The global impact of the outbreak has caused an alarming case of extreme disruptions of commercial activities and day-to-day business transactions. It is imperative to record that, there has been a consequential lockdown and suspension orders by various governments vide specific ordinances and general government orders. Therefore, it is completely fair to state that the consequences of the pandemic have the effect of a rigid interference.


The scope and extend of a FMC in the event of such a pandemic has to be assessed on the “definition of force majeure” under the parties’ agreement, as well as on the jurisprudence pertaining to the terms ‘extraordinary events’ and ‘circumstances beyond the reasonable control and expectation of the parties’.  However, it is also essential that even if the FMC within the agreement is inclusive of the terms epidemics and pandemics, the party affected has to generally prove its interference with the performance of the contractual portion.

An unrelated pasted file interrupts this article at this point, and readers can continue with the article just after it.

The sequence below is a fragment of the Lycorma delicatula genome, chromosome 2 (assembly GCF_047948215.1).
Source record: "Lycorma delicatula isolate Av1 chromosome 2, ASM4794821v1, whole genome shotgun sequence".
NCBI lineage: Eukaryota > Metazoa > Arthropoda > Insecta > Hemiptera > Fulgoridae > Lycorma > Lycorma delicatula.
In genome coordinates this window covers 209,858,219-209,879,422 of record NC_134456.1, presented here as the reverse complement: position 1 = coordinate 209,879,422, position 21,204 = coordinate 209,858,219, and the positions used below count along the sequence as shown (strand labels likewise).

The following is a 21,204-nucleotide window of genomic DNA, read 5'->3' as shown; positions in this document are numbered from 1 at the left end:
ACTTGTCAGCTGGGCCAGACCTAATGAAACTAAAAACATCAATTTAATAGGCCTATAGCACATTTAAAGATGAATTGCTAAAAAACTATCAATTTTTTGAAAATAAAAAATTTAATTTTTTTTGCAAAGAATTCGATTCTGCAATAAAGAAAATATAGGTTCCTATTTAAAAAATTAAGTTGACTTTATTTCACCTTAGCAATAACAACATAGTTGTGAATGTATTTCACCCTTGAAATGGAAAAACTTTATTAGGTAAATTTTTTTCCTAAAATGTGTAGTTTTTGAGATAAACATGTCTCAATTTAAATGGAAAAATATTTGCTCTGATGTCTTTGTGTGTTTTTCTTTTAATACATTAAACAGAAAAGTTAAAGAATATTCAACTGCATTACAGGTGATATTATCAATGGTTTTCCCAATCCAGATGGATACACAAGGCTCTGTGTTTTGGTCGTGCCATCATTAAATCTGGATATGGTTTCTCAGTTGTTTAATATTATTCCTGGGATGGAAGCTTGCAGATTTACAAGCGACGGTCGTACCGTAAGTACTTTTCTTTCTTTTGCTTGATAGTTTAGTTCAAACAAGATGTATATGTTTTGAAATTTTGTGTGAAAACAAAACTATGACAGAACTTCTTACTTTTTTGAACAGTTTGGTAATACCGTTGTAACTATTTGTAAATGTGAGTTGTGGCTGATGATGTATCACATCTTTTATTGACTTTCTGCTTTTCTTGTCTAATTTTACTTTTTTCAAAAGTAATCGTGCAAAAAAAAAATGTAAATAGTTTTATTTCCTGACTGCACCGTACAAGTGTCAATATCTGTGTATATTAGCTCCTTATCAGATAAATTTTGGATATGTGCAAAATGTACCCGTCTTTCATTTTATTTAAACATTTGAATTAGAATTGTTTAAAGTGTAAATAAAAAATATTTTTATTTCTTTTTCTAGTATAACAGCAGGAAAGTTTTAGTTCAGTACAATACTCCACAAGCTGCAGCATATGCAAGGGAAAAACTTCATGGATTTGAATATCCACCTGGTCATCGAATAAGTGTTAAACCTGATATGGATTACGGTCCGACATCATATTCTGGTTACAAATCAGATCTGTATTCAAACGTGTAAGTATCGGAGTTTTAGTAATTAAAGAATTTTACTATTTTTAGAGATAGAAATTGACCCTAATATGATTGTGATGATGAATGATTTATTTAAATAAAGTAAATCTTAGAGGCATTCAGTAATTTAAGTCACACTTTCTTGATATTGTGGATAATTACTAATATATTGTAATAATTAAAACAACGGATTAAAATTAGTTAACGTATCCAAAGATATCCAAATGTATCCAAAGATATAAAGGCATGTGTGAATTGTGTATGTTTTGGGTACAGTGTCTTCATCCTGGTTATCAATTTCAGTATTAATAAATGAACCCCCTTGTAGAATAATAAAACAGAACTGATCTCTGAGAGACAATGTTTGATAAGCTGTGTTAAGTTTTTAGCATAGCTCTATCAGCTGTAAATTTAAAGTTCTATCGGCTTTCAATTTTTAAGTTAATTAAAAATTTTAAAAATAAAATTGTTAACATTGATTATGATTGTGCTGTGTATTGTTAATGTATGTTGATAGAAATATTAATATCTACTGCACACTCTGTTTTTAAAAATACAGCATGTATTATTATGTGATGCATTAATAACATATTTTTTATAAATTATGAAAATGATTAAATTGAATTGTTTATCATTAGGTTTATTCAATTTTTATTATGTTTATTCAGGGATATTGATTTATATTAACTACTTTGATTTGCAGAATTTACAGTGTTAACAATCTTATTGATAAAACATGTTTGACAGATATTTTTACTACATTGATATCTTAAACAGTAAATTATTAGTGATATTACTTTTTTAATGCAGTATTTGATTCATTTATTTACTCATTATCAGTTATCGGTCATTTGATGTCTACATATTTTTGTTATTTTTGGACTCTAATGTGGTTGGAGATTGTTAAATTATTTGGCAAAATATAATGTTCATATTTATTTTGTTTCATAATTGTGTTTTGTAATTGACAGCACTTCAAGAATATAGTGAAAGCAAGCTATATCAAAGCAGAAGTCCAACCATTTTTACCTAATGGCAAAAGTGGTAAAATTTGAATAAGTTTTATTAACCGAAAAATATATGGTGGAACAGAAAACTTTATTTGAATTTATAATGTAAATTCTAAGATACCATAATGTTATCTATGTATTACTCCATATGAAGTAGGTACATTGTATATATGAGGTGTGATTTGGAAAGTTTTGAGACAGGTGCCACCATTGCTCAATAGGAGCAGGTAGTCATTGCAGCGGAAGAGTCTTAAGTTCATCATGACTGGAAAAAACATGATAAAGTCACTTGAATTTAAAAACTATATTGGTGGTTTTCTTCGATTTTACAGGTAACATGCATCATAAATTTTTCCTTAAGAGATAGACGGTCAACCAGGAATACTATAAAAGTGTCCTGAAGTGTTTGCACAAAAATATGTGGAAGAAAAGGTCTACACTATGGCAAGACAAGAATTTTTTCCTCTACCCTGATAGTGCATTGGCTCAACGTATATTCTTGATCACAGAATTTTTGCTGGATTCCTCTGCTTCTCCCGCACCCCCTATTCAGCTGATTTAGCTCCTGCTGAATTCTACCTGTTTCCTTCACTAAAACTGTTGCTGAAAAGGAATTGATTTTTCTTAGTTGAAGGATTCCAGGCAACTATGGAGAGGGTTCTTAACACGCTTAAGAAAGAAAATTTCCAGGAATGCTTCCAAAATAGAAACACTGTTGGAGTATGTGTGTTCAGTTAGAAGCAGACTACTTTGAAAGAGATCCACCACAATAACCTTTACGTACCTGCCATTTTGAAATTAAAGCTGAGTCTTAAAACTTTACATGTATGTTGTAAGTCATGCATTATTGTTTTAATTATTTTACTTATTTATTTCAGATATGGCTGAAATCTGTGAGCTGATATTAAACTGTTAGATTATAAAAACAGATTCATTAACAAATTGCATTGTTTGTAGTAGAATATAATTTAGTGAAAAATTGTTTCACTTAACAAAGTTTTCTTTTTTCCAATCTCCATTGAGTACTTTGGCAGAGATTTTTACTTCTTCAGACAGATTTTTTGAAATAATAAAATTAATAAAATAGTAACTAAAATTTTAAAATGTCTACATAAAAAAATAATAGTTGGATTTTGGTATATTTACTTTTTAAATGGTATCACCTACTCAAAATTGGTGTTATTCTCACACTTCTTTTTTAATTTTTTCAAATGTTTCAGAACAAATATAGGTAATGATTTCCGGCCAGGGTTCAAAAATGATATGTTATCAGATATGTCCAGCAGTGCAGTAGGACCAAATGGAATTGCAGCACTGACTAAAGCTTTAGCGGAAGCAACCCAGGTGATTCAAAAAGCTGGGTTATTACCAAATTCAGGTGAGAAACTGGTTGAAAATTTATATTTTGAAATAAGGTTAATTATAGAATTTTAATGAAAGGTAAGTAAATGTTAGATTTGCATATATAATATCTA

In the present scenario arising due to the COVID -19 pandemic, the Government of India has also taken steps to safeguard the interest of parties in commercial contracts. The Ministry of Finance, Government of India vide an office memorandum dated 19.02.2020 recently clarified with respect to ‘Manual for Procurement of Goods, 2017’, and declared that in the event of any disruption in the supply chains due to spread of corona virus, such situation will be covered in the FMC in the contract. It is further clarified that such a situation should be considered as a natural calamity and FMC may be invoked, wherever considered appropriate, following the due procedure.[6] The said Manual is issued by the Ministry of Finance for various Ministries/Departments which have been delegated powers to make their own arrangements for procurement of goods under the Delegation of Financial Power Rules, which have to be exercised in conformity with the ‘Procurement Guidelines’.